As he scans the room, we see a shot from his perspective. Five outputs augment the ordinary view the googles offer.

Continue reading

Perpvision

GitS-heatvision-01

The core of interaction design is the see-think-do loop that describes the outputs, human cognition, and inputs of an interactive system. A film or TV show spends time showing inputs without describing some output, only when these users are in the background and unrelated to the plot. But there are a few examples of outputs with no apparent inputs. These are hard to evaluate in a standard way because it’s such a giant piece of the puzzle. Is it a brain input? Is the technology agentive? Is it some hidden input like Myo‘s muscle sensing? Not knowing the input, a regular review is kind of pointless. All I can do is list its effects and perhaps evaluate the outputs in terms of the apparent goals. Ghost in the Shell has several of these types of inputless systems. Today’s is Kusanagi’s heat vision.

Early in the film, Kusanagi sits atop a skyscraper, jacked in, wearing dark goggles, and eavesdropping on a conversation taking place in a building far below. As she looks down, she sees through the walls of the building in a scanline screen-green view that shows the people as bright green and furniture as a dim green, with everything else being black.

She adjusts the view by steps to zoom closer and closer until her field of vision is filled with the two men conversing in her earpiece. When she hears mention of Project 2501 she thinks the message, “Major, Section 6 is ready to move in.” She reaches up to her right temple and clicks a button, to turn the goggles off before removing them.

That’s nifty. But how did she set the depth of field and the extents (the frustum) of the display so that she only sees these people, and not everyone in the building below this? How does she tell the algorithm that she wants to see furniture and not floor? (Is it thermography? Is the furniture all slightly warm?) What is she doing to increase the zoom? If it’s jacked into her head, why must she activate it several times rather than just focusing on the object with her eyes, or specifying “that person there?” How did she set the audio? Why does the audio not change with each successive zoom? If they’re from separate systems, how did she combine them?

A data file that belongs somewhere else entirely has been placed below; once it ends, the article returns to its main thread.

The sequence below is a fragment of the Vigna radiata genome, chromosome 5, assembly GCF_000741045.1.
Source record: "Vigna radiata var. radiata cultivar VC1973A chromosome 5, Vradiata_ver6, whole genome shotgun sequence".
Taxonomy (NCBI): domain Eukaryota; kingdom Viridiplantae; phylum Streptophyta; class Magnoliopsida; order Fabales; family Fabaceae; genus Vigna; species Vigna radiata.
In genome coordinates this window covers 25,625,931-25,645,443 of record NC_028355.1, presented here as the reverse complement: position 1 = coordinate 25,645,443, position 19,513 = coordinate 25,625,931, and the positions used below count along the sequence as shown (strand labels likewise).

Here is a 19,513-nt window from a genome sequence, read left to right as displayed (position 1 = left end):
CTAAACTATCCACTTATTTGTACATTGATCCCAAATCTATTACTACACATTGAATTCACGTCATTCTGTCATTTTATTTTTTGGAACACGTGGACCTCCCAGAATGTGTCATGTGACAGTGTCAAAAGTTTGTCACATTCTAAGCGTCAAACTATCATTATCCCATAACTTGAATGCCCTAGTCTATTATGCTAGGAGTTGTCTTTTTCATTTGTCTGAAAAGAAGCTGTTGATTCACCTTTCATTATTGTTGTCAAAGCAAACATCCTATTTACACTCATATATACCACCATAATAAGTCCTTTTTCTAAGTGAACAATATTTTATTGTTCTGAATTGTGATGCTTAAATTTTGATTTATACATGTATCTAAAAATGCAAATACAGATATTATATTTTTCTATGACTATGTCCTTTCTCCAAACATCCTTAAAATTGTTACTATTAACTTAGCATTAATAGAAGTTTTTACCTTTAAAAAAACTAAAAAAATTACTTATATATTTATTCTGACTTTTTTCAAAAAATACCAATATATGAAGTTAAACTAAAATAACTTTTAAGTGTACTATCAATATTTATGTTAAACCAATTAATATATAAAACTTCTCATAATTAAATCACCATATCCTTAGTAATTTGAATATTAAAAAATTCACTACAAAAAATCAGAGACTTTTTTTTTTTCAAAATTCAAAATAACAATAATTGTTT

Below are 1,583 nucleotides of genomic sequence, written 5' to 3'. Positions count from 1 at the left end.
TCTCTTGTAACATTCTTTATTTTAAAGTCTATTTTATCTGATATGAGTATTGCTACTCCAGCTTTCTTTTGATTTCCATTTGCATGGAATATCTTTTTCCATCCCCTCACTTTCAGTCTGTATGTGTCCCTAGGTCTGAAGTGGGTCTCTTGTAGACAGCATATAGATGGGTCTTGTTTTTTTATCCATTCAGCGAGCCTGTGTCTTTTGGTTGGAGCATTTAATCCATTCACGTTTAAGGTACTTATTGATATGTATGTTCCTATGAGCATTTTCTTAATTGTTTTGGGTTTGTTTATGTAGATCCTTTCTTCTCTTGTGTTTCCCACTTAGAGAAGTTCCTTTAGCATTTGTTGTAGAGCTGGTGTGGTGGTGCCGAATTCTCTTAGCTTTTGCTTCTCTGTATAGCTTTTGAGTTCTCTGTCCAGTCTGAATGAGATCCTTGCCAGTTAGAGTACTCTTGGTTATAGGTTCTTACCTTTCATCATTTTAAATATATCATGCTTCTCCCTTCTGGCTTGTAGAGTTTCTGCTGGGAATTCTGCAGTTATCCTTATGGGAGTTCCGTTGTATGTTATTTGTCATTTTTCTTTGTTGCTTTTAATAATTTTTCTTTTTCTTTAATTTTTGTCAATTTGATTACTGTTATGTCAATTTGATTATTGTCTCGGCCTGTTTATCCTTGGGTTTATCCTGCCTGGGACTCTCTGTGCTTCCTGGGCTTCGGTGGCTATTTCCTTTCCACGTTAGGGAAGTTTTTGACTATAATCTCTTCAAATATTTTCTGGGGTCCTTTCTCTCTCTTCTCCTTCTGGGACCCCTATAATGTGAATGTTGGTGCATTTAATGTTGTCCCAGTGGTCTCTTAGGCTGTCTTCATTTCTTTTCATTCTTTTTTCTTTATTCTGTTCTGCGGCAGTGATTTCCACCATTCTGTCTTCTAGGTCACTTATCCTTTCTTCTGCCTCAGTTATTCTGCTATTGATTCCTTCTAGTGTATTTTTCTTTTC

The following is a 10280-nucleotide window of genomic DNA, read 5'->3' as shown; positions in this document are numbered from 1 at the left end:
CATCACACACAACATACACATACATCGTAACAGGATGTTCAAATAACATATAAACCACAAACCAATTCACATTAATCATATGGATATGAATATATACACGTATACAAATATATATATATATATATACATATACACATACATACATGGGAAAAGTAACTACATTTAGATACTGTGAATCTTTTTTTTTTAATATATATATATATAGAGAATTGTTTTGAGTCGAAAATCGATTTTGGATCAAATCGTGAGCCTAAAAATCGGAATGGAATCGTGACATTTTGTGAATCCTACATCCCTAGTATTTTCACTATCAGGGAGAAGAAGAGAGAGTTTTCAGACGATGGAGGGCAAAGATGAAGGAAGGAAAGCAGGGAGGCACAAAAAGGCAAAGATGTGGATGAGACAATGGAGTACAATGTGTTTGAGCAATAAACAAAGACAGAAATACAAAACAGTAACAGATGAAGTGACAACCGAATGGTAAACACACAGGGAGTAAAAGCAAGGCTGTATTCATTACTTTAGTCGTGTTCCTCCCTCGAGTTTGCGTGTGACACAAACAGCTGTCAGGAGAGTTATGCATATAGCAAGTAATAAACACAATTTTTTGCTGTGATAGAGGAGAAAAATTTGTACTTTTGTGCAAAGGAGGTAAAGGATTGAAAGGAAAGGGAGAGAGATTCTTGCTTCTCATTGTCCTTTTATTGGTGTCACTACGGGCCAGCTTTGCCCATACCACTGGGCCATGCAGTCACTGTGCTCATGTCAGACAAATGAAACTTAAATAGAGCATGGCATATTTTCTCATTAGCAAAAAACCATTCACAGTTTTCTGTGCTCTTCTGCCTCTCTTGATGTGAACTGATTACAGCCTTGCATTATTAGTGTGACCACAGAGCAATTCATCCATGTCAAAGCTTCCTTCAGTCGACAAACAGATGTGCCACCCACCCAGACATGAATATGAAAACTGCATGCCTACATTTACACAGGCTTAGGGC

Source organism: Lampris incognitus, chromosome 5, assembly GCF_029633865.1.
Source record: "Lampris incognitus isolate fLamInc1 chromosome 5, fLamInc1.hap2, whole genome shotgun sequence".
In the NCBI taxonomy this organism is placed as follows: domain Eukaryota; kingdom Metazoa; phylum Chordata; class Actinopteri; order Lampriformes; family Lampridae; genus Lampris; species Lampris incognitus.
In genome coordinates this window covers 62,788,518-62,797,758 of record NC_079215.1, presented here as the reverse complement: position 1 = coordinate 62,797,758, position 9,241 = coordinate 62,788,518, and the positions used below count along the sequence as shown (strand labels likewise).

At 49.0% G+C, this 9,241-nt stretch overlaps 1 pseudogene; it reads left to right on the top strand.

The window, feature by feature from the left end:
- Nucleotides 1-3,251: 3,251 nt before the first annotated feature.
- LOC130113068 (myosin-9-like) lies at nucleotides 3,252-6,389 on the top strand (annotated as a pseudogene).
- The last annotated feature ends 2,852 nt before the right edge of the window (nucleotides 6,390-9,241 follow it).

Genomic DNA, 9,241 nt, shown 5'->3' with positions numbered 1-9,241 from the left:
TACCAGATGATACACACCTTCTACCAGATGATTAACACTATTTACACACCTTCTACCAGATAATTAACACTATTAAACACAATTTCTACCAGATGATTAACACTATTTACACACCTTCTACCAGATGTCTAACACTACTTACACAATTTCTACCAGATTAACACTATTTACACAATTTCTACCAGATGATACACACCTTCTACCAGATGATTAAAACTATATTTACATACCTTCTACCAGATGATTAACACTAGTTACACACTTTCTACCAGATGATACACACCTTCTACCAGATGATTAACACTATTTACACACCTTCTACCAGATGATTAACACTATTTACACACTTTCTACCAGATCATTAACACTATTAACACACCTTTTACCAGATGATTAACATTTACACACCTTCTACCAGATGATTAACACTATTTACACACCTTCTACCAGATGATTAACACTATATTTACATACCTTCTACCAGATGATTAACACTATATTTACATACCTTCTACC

Squint gestures

If I had to speculate what the mechanism should be, I would try to use the natural mechanisms of the eye itself. Let Kusanagi use a slight squint gesture to zoom in, and a slight widening of the eyelids to zoom out. This would let her maintain her gaze, maintain her silence, keep her body still, and keep her hands free.

The scene implies that her tools provide a set amount of zoom for each activation, but for very long distances that seems like it would be a pain. I would have the zoom automatically set itself to make the object on which she is focusing fill her field of vision less some border, and then use squint-gestures to change the zoom to the next logical thing. For instance, if she focused on a person, that person would fill her field of vision. A single widening might zoom out to show the couch on which they are sitting. Another the room. This algorithm wouldn’t be perfect, so you’d need some mechanism for arbitrary zoom. I’d say a squint or wide-eyed gesture held for a third of a second or so would trigger arbitrary zoom for as long as the gesture was maintained, with the zoom increasing logarithmically.

As for the frustum, use the same smart algorithm to watch her gaze, and set the extents to include the whole of the subject and the context in which it sits.